Essays

The essays are a key aspect of your application and are designed to inspire thoughtful reflection.

Your essays help us understand what character traits have propelled you in your career and tell us how the MSx Program is integral to maximizing your impact in the world.

Requirements

We require you to write two essays that answer the following prompts:

  1. What matters most to you, and why? For this essay, we would like you to reflect deeply and write from the heart. Once you have identified what matters most to you, help us understand why. You might consider, for example, what makes this so important to you? What people, insights, or experiences have shaped your perspectives?
     
  2. Why Stanford MSx, and why now? Please describe your aspirations and how your Stanford MSx experience will help you realize them. Why is this the right time for you to pursue your master’s degree at the GSB? 

The admission committee can better engage with your essays if you format them appropriately. We encourage you to:

  • Submit one document with both essays
  • Include the prompt with its respective essay
  • Write concisely (total word count must not exceed 1,050 words)

Length

Both essays combined may not exceed 1,050 words. We recommend up to 650 words for Essay A and up to 400 words for Essay B. We often find effective essays written in far fewer words.

Career Aspirations Short Answer Question (required)

Please tell us about what you aspire to do in your career. How will the Stanford MSx Program, combined with your experience, education or background, help you achieve your career goals? Be specific.  (up to 1200 characters, approximately 200 word limit)

Optional Short-Answer Questions

The required essays shed light on who you are and how you imagine Stanford will help you achieve your aspirations. We are also interested in learning about the things you have done that are most meaningful to you. In this section, we provide an optional opportunity to go beyond your resume to discuss some of your contributions more fully. What do we mean by “optional”?  We truly mean you have the opportunity to choose. In evaluating your application, we want to know who you are, what you have done, and how your background may have influenced your experiences.  If you feel that you’ve already addressed these questions well in other areas of the application, congratulations, you are done!  If not, feel free to use this opportunity to tell us more by answering one or both questions.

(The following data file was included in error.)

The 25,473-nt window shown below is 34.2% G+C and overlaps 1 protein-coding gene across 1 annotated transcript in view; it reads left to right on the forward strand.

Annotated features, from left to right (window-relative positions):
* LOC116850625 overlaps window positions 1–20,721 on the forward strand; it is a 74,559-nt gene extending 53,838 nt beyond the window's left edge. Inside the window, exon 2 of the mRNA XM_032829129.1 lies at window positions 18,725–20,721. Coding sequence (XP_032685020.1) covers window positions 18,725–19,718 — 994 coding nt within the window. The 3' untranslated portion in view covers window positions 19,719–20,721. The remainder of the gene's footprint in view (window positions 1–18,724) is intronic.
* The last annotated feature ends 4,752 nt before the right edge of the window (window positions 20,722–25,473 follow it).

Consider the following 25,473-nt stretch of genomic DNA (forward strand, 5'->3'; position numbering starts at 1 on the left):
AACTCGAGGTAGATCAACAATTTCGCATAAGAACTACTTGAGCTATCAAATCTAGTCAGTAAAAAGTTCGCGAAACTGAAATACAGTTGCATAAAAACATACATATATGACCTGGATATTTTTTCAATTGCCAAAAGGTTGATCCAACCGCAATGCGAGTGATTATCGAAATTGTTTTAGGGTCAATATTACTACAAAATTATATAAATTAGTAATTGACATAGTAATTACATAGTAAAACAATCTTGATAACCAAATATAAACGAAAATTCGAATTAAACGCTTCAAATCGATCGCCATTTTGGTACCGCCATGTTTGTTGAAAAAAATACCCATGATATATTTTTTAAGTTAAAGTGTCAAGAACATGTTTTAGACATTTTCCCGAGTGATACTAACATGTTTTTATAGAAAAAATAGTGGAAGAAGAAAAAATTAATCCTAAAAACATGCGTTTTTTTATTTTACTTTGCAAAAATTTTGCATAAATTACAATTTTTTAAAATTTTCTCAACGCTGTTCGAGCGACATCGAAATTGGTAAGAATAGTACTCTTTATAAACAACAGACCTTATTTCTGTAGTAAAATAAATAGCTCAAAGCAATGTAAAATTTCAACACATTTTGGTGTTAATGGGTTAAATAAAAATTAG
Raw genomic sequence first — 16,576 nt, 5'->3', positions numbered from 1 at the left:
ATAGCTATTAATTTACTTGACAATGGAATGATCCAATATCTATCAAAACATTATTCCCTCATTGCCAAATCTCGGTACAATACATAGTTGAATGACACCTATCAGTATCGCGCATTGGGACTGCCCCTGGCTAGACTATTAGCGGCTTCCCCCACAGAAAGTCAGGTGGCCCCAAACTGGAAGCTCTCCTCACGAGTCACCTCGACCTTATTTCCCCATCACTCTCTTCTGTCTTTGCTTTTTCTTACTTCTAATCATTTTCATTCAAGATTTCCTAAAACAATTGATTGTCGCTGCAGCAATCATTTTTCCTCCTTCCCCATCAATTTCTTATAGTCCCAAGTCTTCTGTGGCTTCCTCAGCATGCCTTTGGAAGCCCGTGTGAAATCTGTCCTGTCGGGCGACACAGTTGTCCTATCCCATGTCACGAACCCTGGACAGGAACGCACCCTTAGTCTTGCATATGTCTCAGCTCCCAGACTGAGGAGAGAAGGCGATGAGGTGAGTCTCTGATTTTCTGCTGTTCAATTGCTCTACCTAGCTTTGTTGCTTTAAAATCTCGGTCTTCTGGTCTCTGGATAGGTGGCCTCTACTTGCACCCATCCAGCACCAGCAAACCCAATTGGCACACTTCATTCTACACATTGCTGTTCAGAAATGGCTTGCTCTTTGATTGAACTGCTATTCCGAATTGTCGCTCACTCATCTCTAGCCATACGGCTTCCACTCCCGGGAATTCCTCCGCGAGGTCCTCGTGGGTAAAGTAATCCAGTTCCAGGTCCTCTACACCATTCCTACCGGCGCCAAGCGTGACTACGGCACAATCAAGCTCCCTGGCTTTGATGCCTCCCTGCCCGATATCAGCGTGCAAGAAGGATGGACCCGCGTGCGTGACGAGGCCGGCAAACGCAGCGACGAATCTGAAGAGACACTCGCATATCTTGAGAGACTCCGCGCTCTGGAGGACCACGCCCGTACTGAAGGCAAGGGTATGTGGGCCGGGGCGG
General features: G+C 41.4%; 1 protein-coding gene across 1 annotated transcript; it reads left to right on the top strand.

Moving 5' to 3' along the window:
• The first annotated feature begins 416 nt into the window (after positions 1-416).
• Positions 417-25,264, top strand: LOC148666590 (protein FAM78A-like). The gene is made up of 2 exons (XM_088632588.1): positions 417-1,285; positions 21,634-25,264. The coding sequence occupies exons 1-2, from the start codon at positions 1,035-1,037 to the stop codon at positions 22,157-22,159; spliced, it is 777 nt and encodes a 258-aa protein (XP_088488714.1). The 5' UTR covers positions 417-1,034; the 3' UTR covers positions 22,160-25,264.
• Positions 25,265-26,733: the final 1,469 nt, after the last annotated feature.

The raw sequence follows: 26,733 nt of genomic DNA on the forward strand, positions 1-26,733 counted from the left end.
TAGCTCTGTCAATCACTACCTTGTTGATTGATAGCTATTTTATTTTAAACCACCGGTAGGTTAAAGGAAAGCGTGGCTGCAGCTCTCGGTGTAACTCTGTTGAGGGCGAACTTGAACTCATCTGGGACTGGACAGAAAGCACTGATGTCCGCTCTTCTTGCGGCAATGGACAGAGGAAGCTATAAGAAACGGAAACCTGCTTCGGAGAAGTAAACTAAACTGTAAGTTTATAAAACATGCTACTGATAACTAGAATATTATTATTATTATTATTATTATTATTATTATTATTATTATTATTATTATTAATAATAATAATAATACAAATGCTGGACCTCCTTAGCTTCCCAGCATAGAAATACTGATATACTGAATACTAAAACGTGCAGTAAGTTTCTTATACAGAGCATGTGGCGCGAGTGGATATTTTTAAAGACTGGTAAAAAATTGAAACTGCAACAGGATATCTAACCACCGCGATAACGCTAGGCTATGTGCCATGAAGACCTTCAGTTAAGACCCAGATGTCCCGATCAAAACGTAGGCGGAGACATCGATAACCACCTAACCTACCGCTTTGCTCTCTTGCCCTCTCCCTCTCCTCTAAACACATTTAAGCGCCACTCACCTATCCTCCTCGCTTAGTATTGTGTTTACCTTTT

Please do not include your short-answer response in your essays upload; use the text boxes provided in the application.

Optional Short-Answer Questions:

Optional Question 1: Think about times you’ve created a positive impact, whether in professional, extracurricular, academic, or other settings. What was your impact? What made it significant to you or to others? You are welcome to share up to three examples. (Up to 1200 characters, approximately 200 words, for each example)

Optional Question 2: Tell us about a time within the last three years when your background influenced your participation at work or community. (up to 1100 characters, approximately 180 words) 

Qualities of Exceptional Essays 

Exceptional essays are authentic: Write about what you are compelled to tell us, not what you believe the admission committee wants to hear. In addition, they:

  • Indicate self-awareness and acknowledge areas for growth opportunities
  • Express an understanding of your effect on others
  • Demonstrate how you want to maximize your impact on the world
  • Showcase your unique worldview and goals by being personal, specific, and honest
  • Detail how you see the MSx Program helping you achieve your goals and how you will leverage your year at Stanford

Additional Information (Optional)

The application provides an additional opportunity for you to share any other pertinent information not otherwise captured in your application. You might use this opportunity to:

  • Describe the circumstances affecting academic or work performance
  • Explain why you are not using a current supervisor as a reference
  • Address an academic suspension or expulsion